Republican presidential candidate Jeb Bush is hitting familiar GOP themes by vowing to repeal the Affordable Care Act and pledging to give states and individuals a greater role in establishing its replacement. Mr. Bush, in broad proposals released late Monday, didn’t say how he would go about overturning the 2010 federal health-care law—large portions of which have been in effect for years. The former Florida governor said he would leave states in charge of overseeing a “transition plan” for as many as 17 million people who currently get coverage under the law, with limited federal funding to carry out their plans. (Radnofsky and Reinhard, 10/12)

Politico: Jeb Bush's Health Care Pitch Puts Florida Record To The Test
Jeb Bush will reach back to his own legacy as Florida governor on Tuesday to unveil his vision for replacing Obamacare, showcasing what he calls state-tested ideas for bringing down health care costs and revamping health coverage for the poor. But Democrats are ready to make the case that his record in Florida is nothing to emulate — that in particular, his changes to Medicaid harmed Florida’s poorer residents, something that could make him vulnerable in the general election if he becomes the GOP presidential nominee. (Cook and Sexton, 10/12)

The Washington Post: Jeb Bush To Pitch Replacing Obamacare With Tax Credits, Higher Health Savings Account Limits
Ahead of the Republican hopeful's Tuesday morning speech at the New Hampshire Institute of Politics, Bush's campaign said his plan would accomplish three things: "promote innovation," "lower costs" and "return power to states." Bush's plan would "provide a tax credit for the purchase of affordable, portable health plans that protect Americans from high-cost medical events," according to his campaign, and it would "increase contribution limits and uses for Health Savings Accounts to help with out of-pocket costs." The campaign did not provide more details about the credit or what the new contribution caps would be. (Sullivan, 10/12)

CNN: Jeb Bush To Lay Out Plan To Repeal And Replace Obamacare
Bush doesn't favor doing away with everything from the current law. He supports the continuous coverage guarantee provision for people with pre-existing conditions, and previously Bush has said he favors allowing kids to stay on their parents' insurance plans until the age of 26. (Killough and Luhby, 10/12)

Democratic Presidential Hopefuls To Take Debate Stage In Candidate Forum

Health policies are among the issues likely to come up during this first contest, which is being held in Las Vegas. One such topic -- the cost of prescription drugs -- will likely be discussed by candidates and is examined by Reuters.

USA Today: Hillary Clinton, Bernie Sanders And Rest Of 2016 Dems Set For First Debate
There are still big differences between Clinton and Sanders, and they’ll come into focus during the candidate forum. Sanders wants to break up the big banks, while Clinton would penalize bankers who violate the law. He would also raise the minimum wage higher than she would, to $15 an hour, and expand health care coverage through a major Medicare expansion. She says she wants to improve the Affordable Care Act. Clinton also voted for the Iraq War as a senator, while Sanders opposed it while in the House. Yet Clinton’s greatest challenge is probably not on any specific issue. Rather, she'll need to convince Democratic voters that her recent leftward drift is genuine and not just political opportunism amid the heat of a primary battle. (Przybyla, 10/13)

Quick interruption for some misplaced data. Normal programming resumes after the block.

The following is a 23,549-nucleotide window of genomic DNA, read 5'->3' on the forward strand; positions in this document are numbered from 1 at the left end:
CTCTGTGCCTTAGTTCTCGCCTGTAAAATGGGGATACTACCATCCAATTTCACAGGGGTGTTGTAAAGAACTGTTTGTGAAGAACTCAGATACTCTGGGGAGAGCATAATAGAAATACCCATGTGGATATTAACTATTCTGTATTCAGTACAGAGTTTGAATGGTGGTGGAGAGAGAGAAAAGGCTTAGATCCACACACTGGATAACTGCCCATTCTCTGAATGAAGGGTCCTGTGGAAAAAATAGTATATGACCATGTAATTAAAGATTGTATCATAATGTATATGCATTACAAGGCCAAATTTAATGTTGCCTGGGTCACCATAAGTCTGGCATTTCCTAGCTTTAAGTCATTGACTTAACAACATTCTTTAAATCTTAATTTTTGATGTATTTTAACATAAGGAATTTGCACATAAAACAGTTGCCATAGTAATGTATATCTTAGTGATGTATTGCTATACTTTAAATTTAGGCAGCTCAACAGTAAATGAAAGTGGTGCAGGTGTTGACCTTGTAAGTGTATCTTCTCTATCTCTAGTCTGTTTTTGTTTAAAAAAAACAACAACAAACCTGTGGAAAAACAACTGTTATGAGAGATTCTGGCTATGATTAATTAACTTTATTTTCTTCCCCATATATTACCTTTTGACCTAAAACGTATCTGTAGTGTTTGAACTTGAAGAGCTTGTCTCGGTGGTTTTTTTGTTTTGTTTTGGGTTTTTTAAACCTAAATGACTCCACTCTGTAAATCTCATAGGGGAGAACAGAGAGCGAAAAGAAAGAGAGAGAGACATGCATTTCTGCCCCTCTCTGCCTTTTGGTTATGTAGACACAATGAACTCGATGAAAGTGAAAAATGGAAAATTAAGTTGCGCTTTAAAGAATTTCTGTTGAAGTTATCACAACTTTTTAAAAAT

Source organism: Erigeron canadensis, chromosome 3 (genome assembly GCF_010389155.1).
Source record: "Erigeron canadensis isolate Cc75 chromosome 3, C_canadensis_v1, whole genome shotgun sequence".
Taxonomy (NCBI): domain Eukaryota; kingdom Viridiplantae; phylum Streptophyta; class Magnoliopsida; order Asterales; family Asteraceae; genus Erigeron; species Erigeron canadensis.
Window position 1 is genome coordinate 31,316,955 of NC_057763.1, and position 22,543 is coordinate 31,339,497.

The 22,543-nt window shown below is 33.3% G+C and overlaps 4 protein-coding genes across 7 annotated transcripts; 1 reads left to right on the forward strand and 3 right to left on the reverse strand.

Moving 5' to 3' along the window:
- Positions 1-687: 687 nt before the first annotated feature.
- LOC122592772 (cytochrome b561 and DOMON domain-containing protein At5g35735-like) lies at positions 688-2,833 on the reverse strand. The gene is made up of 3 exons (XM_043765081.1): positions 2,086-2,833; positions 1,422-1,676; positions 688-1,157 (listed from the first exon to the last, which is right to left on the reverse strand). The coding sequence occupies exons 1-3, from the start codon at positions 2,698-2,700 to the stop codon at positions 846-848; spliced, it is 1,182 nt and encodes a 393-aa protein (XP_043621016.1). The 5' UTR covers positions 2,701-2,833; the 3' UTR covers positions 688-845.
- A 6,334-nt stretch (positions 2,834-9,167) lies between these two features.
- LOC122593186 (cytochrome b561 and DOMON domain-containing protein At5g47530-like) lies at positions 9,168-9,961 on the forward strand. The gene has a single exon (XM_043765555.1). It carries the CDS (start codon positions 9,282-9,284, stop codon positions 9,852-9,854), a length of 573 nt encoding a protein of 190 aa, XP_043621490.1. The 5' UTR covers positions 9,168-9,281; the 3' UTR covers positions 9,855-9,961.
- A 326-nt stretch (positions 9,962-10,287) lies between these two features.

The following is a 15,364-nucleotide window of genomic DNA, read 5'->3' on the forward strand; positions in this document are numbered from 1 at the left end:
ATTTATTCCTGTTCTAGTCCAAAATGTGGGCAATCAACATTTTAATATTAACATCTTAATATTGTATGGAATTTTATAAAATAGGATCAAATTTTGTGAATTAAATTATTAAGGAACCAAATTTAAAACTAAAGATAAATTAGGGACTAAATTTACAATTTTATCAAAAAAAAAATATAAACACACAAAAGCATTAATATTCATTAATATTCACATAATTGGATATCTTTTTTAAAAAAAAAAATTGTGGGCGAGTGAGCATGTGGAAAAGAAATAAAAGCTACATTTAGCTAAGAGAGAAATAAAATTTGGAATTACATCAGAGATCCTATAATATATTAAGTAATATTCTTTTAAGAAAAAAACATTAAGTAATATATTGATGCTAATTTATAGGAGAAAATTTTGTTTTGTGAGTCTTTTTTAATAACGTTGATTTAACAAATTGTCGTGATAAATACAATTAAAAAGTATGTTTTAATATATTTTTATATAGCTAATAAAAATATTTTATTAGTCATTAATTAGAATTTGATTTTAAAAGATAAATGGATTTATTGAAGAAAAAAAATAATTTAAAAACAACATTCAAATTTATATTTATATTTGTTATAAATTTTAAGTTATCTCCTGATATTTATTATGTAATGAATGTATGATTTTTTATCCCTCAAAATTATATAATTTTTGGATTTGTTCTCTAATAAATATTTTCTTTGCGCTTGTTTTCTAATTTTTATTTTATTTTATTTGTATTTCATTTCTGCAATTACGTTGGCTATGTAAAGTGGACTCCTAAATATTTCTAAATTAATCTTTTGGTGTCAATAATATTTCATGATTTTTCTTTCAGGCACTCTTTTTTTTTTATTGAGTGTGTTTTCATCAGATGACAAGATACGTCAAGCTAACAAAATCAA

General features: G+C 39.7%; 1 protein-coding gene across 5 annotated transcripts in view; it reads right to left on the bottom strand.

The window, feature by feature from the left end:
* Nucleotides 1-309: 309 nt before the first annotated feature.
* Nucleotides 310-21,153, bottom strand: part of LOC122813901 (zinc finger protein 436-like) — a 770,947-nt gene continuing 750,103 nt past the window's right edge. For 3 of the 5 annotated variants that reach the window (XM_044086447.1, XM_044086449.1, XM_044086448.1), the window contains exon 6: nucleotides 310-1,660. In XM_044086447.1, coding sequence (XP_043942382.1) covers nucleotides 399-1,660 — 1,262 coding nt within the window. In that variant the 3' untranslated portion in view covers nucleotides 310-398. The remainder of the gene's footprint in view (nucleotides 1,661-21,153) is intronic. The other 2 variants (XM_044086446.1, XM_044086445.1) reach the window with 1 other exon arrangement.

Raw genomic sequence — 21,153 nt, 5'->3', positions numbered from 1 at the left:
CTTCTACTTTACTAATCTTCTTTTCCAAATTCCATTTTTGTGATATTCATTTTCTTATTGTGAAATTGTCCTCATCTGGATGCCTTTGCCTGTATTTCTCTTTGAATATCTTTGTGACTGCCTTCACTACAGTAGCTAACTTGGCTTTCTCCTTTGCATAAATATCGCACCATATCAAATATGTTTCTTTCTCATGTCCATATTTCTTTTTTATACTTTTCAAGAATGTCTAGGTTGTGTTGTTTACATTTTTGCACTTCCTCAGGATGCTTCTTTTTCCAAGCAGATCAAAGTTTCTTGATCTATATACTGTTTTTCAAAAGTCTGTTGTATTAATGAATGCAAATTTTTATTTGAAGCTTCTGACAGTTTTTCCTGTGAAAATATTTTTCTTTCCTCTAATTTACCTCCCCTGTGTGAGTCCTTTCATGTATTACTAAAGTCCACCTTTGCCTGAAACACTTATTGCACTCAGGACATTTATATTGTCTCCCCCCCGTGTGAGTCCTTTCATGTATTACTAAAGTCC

Reuters: Exclusive-Transatlantic Divide: How U.S. Pays Three Times More For Drugs
U.S. prices for the world's 20 top-selling medicines are, on average, three times higher than in Britain, according to an analysis carried out for Reuters. The finding underscores a transatlantic gulf between the price of treatments for a range of diseases and follows demands for lower drug costs in America from industry critics such as Democratic presidential candidate Hillary Clinton. (10/12)

Capitol Hill Watch

On Capitol Hill, Uneasy Republicans Weigh Leadership Choices

The New York Times reports that some members of the right wing of the Republican Party are wringing their hands over whether Rep. Paul Ryan, R-Wis., is conservative enough to be the new speaker of the House. For his part, Ryan is still publicly saying he is not interested in the job.

The New York Times: Latest Unease On Right: Ryan Is Too Far Left
In 2012 when Mitt Romney picked Mr. Ryan, Republican of Wisconsin, as his running mate, the concern among some in their party was that Mr. Ryan was too conservative, particularly when it came to overhauling social programs like Medicare and Medicaid. Now, as he agonizes over whether to answer the appeal of his colleagues to become their next speaker, the far right is trotting out a fresh concern: Mr. Ryan is too far left. ... The conservative rap on Mr. Ryan’s fiscal positions is especially curious. As Budget Committee chairman, Mr. Ryan was the author of plans that would convert Medicare into something akin to a voucher plan, where seniors would get government subsidies to purchase private insurance and move away from government-run health care. He also wanted to turn Medicaid into increasingly tight block grants to state governments, and he also called for drastic cuts in food stamps, Pell grants and many other domestic programs. (Steinhauer, 10/12)